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On The Front Lines

U.S. Supreme Court Protects Expectant Mothers' Fourth Amendment Rights

Washington - The U.S. Supreme Court ruled today in favor of the Fourth Amendment rights of expectant mothers who sought gynecological care from physicians at Charleston's Medical University of South Carolina (MUSC).

The Rutherford Institute filed a "friend of the court" brief on behalf of the expectant mothers. In its 6-3 decision, the Court stated that the mothers' Fourth Amendment rights protecting them against unreasonable searches and seizures were violated when their gynecologists conducted drug tests on them without their consent and then reported the patients who tested positive for cocaine use to local prosecutors.

MUSC had a policy of conducting drug urinalysis (which detects cocaine usage) on maternity patients who were deemed to be at risk for drug abuse. Signs of possible drug abuse, according to MUSC, include prenatal care that is absent, late (care initiated after 24 weeks of gestation), or regarded as incomplete (fewer than five visits); a history of cocaine use; abruptio placentae (separation of the placenta from the uterus); unexplained growth, retardation or fetal death; and unexplained birth defects. When any of these factors was present, a treating physician was obligated by MUSC policy to order a drug urinalysis. The tests, conducted without obtaining a warrant, relied on a general consent form that failed to mention the results could be reported to criminal authorities. When an expectant mother tested positive for cocaine use, she was reported to the City of Charleston Police Department and arrested for distributing cocaine to a minor. While the hospital policy was amended in 1990 to allow these expectant mothers the option of entering a drug abuse treatment program, they were still monitored by the Solicitor General for subsequent punitive action and arrest if they failed to comply with the drug abuse treatment obligations or tested positive again.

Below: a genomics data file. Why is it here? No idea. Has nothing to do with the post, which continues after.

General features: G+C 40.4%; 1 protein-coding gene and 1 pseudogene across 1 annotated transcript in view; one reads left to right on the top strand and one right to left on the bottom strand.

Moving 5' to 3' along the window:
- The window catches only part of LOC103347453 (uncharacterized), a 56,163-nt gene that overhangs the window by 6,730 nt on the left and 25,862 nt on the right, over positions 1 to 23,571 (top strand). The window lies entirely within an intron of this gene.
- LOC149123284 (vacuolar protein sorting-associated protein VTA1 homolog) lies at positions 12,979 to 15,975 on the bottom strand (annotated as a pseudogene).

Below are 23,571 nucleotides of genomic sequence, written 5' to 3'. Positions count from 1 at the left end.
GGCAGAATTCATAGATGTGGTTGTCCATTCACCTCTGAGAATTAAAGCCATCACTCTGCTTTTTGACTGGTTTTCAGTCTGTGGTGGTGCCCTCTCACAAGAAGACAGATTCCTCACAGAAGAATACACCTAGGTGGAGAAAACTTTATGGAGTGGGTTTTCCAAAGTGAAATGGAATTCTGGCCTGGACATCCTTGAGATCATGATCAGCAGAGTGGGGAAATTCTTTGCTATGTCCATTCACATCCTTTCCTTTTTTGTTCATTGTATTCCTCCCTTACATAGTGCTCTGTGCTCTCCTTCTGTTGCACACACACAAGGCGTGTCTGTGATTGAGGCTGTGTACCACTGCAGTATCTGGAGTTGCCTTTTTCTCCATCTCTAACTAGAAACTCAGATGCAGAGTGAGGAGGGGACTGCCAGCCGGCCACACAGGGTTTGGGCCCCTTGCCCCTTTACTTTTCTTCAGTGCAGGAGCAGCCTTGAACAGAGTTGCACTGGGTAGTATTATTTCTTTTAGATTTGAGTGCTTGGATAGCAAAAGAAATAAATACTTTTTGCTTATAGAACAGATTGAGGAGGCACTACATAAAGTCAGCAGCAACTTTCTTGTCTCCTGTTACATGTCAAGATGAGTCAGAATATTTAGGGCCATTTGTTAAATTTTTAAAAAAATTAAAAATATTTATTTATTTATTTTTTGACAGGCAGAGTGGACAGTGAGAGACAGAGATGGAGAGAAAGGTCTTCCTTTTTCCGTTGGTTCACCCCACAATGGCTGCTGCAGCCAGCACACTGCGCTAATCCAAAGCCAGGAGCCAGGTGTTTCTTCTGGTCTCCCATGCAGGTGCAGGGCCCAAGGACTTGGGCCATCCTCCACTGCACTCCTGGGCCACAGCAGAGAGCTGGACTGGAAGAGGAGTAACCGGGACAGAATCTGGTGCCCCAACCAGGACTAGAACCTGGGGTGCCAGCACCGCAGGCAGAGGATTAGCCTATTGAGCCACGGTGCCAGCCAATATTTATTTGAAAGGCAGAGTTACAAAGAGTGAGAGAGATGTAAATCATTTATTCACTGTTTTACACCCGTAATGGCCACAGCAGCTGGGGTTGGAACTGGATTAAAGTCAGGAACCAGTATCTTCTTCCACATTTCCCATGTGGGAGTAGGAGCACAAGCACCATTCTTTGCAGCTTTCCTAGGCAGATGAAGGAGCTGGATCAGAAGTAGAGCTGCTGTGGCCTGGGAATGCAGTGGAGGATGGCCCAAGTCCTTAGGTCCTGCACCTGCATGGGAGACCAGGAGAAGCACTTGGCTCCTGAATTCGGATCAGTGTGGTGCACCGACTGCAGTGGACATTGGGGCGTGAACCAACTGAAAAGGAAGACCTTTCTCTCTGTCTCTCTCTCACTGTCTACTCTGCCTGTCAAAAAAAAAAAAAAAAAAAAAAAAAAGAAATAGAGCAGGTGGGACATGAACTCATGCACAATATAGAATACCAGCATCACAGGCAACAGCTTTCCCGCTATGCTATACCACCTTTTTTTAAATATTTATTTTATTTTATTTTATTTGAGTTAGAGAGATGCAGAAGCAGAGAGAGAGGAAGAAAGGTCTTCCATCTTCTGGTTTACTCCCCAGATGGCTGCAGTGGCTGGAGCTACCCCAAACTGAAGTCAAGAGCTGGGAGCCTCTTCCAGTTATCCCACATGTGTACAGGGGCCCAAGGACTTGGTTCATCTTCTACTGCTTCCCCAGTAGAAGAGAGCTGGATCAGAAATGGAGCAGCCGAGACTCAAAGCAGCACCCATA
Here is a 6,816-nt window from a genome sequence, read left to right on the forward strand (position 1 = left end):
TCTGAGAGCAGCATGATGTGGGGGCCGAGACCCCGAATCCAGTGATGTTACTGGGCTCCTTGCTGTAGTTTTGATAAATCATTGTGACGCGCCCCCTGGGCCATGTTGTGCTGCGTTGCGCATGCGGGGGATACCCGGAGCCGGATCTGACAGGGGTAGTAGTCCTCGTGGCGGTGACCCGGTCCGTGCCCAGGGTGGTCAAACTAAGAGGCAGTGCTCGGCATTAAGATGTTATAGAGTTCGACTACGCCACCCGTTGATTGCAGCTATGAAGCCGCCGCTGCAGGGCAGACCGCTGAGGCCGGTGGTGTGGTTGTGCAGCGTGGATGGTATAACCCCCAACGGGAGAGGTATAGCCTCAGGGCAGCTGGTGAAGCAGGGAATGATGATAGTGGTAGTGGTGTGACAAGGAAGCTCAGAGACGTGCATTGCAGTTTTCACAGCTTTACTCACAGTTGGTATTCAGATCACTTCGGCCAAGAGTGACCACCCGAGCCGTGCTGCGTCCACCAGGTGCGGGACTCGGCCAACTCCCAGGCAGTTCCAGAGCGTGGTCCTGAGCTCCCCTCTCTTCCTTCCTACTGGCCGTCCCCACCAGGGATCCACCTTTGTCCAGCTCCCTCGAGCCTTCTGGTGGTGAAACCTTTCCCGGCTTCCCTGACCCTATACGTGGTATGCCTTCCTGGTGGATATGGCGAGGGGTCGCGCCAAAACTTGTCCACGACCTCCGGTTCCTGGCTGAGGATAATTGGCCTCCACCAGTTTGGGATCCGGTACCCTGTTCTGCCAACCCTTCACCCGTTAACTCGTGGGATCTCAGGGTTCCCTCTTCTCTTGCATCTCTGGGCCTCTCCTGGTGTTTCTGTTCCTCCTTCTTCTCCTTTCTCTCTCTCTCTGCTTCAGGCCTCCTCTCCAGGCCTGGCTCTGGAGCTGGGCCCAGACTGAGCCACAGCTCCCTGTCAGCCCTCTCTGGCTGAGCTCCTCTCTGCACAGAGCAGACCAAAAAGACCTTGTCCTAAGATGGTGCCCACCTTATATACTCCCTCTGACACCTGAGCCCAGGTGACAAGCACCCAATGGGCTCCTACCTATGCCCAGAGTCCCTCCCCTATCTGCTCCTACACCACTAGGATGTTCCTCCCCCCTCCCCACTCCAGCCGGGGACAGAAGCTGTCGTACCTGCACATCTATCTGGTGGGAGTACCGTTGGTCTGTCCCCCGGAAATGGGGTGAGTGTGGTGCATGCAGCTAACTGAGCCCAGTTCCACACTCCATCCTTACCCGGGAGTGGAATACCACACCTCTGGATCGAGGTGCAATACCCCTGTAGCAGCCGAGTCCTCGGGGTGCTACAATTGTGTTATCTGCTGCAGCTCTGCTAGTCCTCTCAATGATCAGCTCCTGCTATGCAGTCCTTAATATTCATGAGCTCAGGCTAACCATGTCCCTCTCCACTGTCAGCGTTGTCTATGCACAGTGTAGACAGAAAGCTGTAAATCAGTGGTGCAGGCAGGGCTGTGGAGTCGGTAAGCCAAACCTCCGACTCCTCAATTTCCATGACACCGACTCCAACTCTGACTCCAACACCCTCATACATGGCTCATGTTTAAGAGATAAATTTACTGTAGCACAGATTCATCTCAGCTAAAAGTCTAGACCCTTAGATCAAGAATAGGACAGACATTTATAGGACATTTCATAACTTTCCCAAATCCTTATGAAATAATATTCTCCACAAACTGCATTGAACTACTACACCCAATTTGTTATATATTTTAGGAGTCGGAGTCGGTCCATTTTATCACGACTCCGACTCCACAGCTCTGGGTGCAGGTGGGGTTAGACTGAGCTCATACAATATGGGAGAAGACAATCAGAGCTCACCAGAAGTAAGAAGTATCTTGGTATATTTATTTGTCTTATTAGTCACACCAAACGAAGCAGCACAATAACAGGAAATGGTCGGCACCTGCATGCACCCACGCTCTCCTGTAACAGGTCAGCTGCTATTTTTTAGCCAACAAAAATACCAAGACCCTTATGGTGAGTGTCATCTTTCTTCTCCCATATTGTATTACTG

Agreeing with arguments made by The Rutherford Institute's amicus brief, the high court stated that the primary purpose of the hospital policy was to use the threat of arrest and prosecution in order to force women into treatment, rather than ensuring care to unborn infants at risk. The Court additionally determined that the factors used to determine whether or not a urine test was needed were not sufficient to conduct a search on these women. Without proper consent, these urine tests were an invasion of the patient's privacy rights and their reasonable expectation of privacy in the physician-patient relationship.

"The Ferguson decision is a line in the sand beyond which the police power of the state may not intrude," said John W. Whitehead, president of The Rutherford Institute. "The Supreme Court has made it clear that the state may not threaten citizens with drug tests and arrests to further its own government agenda, regardless of how well-intended or noble its agenda may be."

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Nisha N. Mohammed
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Email: Nisha N. Mohammed


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